Tenkara USA has an interesting post on sinking a fly. I like their keep-it-simple philosophy, no shot and no weighted flies. Sort of nymphing with a wet fly. That would certainly be good in a lot of situations. Another tip to keep in the back of the cluttered mind.
Where I live, I can leave the house and be fly fishing for brook trout in as little as two hours. For me, this takes some planning. Sometimes I get the pack loaded and the gear sorted the night before, but even when I think everything is ready I’m still running around grabbing this and that when I should be leaving. As I am not one to plan anything unless forced to, it’s amazing that I ever get out there. It goes against my natural tendency to wing it. For brook trout fishing, though, I do it.
Last week I posted what I have thought of as the “Thursday or Friday” fish stocking schedule. Maybe that’s because those are always the days I check the Virginia Department of Game and Inland Fisheries website. It’s clear that that this can actually be posted on the website just about any day of the week. Ooops and doh!
Arsenic in poultry. I had no idea arsenic was added to chicken feed to treat intestinal illnesses. The gist of the article is that this stuff ends up not only in our own diet but in waterways and groundwater.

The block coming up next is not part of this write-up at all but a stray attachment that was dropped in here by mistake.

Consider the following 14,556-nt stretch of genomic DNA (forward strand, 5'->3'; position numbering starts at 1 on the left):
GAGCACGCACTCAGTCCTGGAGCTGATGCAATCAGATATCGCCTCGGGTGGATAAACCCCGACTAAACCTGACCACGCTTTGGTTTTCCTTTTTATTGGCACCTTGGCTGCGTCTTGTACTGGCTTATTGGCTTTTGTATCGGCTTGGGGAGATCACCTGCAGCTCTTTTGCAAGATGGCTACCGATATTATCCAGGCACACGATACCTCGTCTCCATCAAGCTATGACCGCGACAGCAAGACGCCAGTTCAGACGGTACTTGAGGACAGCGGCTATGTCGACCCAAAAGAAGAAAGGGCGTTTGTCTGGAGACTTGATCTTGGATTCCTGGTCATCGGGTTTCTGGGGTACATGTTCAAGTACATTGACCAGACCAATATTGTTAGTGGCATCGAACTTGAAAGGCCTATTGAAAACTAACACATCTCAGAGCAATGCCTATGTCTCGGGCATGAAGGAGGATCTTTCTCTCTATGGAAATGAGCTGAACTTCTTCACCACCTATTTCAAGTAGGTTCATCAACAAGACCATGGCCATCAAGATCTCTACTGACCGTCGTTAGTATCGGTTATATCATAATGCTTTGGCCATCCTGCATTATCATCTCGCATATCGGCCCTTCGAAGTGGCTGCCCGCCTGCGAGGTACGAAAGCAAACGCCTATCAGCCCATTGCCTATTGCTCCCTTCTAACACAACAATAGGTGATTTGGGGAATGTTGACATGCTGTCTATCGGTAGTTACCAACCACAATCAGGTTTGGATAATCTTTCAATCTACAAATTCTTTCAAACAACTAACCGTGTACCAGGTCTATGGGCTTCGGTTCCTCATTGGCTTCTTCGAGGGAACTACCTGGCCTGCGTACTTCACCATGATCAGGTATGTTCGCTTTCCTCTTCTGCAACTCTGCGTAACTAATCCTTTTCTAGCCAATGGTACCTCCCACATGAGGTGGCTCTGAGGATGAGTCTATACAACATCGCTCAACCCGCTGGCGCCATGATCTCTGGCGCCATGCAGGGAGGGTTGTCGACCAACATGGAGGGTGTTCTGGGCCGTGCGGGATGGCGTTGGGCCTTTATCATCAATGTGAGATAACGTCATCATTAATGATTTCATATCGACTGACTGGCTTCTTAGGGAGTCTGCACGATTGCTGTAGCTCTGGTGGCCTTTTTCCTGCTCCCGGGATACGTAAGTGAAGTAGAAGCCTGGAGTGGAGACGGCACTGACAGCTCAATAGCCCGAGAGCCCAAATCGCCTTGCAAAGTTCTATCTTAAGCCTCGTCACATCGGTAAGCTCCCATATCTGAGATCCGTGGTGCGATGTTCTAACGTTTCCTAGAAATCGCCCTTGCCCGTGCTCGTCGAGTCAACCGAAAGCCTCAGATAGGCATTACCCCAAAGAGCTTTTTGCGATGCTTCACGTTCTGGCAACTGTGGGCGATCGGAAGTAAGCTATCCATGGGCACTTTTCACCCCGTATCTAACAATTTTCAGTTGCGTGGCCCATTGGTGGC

Usually on Thursday or Friday each week (we should do this every week, eh?) the Virginia Department of Game and Inland Fisheries publishes its weekly fish stocking schedule, which is actually a retrospective of the past week. For November 4th, 2010 here is the latest fish stocking info:
My take on this: the sooner you get out there after the stocking truck is done the better, before the locals take all the fish home!
I’ve seen this on three blogs already this morning so it must be worth re-posting here. Bloodknot magazine has an interview with April Vokey, steelhead fisher-woman extraordinaire (steelhead have to be the anti-small stream brook trout).
I’m not sure what to think of this interview. I think it’s time to give the whole “you’re sexy and what about that?” thing a rest. This woman catches a lot of huge fish and makes a living doing this. Obviously she is credible and accomplished. Shouldn’t that be enough?